I had to do the same with my emergency window. After I installed it I found water would occasionally slip past the piano hinge, where the two pieces are tied together with the center pin. It's not a water tight connection. On mine the hinge point is far enough below the drip cap that if we have rain with wind in the right direction it gets wet and I'd get drips off the top of the window onto the floor.

My solution was to buy silicone rubber strip to lay on top of the hinge. I riveted it to the skin above and on the side of the window opening. just below the drip cap. Its flexible enough that it doesn't hinder opening the emergency window and lays flat enough to keep it tight against the hinge.

https://rubbersheetwarehouse.com/pro...edium-hardness

islandtrader 07-27-2018 08:45 AM

Kiss
 
Quote:

Originally Posted by 57Vintage (Post 2134021)
My solution was to buy silicone rubber strip to lay on top of the hinge. I riveted it to the skin above and on the side of the window opening. just below the drip cap. Its flexible enough that it doesn't hinder opening the emergency window and lays flat enough to keep it tight against the hinge.

https://rubbersheetwarehouse.com/pro...edium-hardness

KISS- keep it simple stupid:lol:

Your idea is a lot simpler and quicker than the aluminum shield, and most likely a better solution. Thanks.

islandtrader 07-29-2018 08:40 AM

Luggage Door Opening
 
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Some time in its long storied life the trailer had a blow out and this destroyed the luggage compartment door opening. So I had to do a little rebuilding, but its coming along . I hope to get the door done before I head out on our summer hiatus for the next 8 weeks.

Blow out damage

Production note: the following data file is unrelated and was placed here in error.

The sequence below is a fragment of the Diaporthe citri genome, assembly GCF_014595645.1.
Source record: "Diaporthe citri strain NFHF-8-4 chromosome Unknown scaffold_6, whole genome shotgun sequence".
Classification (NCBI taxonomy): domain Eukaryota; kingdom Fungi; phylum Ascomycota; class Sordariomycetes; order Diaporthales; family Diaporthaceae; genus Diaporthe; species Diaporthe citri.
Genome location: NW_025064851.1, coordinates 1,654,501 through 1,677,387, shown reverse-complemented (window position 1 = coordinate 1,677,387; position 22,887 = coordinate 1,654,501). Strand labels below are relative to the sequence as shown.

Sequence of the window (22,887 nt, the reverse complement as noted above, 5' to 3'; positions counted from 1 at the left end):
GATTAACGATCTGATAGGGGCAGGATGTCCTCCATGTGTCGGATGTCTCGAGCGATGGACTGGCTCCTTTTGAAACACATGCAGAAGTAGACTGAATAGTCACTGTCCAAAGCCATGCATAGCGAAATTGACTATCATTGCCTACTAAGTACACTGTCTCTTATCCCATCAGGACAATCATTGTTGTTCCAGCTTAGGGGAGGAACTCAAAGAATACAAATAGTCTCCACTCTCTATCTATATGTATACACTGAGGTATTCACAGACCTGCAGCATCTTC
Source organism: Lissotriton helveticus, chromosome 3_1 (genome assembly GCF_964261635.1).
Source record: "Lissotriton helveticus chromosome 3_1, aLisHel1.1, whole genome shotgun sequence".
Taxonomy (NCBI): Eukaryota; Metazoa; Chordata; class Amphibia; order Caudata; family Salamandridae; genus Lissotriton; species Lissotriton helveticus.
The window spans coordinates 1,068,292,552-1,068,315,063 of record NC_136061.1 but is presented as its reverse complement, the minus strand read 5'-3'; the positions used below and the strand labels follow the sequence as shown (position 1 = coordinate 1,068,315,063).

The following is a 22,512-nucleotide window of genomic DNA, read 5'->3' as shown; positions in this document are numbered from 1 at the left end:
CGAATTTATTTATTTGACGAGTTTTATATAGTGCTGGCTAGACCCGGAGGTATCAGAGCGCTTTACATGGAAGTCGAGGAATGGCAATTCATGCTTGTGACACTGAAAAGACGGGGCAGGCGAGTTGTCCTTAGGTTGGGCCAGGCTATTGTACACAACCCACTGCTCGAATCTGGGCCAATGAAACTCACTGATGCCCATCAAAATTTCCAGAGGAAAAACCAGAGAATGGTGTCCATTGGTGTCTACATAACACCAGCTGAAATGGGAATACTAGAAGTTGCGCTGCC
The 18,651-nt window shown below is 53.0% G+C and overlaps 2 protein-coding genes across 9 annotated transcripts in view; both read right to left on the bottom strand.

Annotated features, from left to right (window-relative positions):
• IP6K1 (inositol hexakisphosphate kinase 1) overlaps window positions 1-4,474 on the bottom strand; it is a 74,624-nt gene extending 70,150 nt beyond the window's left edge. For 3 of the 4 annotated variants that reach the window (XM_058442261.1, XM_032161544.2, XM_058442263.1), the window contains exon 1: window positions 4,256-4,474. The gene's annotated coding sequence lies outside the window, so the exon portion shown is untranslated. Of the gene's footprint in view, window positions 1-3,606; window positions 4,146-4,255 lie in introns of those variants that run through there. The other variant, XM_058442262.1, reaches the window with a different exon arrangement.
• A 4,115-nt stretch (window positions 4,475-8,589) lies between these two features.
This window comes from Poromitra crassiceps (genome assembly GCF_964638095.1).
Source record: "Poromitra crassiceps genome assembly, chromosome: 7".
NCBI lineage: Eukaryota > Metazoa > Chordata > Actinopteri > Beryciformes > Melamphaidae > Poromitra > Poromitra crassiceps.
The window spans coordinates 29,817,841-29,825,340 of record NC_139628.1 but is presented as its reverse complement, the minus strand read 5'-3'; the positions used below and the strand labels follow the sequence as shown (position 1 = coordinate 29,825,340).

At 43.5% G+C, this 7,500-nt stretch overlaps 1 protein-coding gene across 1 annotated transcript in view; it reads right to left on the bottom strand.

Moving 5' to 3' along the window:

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Before

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After

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islandtrader 07-30-2018 09:16 PM

Moving Day
 
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Getting ready for hurricane season...so time to move Audrey to a safe place under the house...:brows:

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MrRivet 07-31-2018 10:44 AM

Itís good to have a secure place for the AS during H....... season. Our 2004 picked up a few extra dents and dings during Irma last year. We are considering hitting the road when the next one makes a direct strike to Central Florida just to prevent unnecessary damage to it and the 48 Liner.

Safe Travels!!
Tim

islandtrader 08-01-2018 07:59 AM

2 Attachment(s)
Quote:

Originally Posted by islandtrader (Post 2136356)
getting ready for hurricane season...so time to move audrey to a safe place under the house...:brows:

The safe place...

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islandtrader 10-18-2018 07:56 AM

Yikes...Look at this!
 
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Well after a summer hiatus we are now back in Florida. Time to get back working on the AS.

Before we left (the first week in Aug.) I put in the back window/screen for a trial fit. The glass was out. Anyway the screen was exposed to the outside air and within two months it is rusty as all get out. Now I do live on the intercostal waterway and I am about 1/4 mile away from the gulf of Mexico but gee whiz this is a little disturbing how fast things go to hell around here.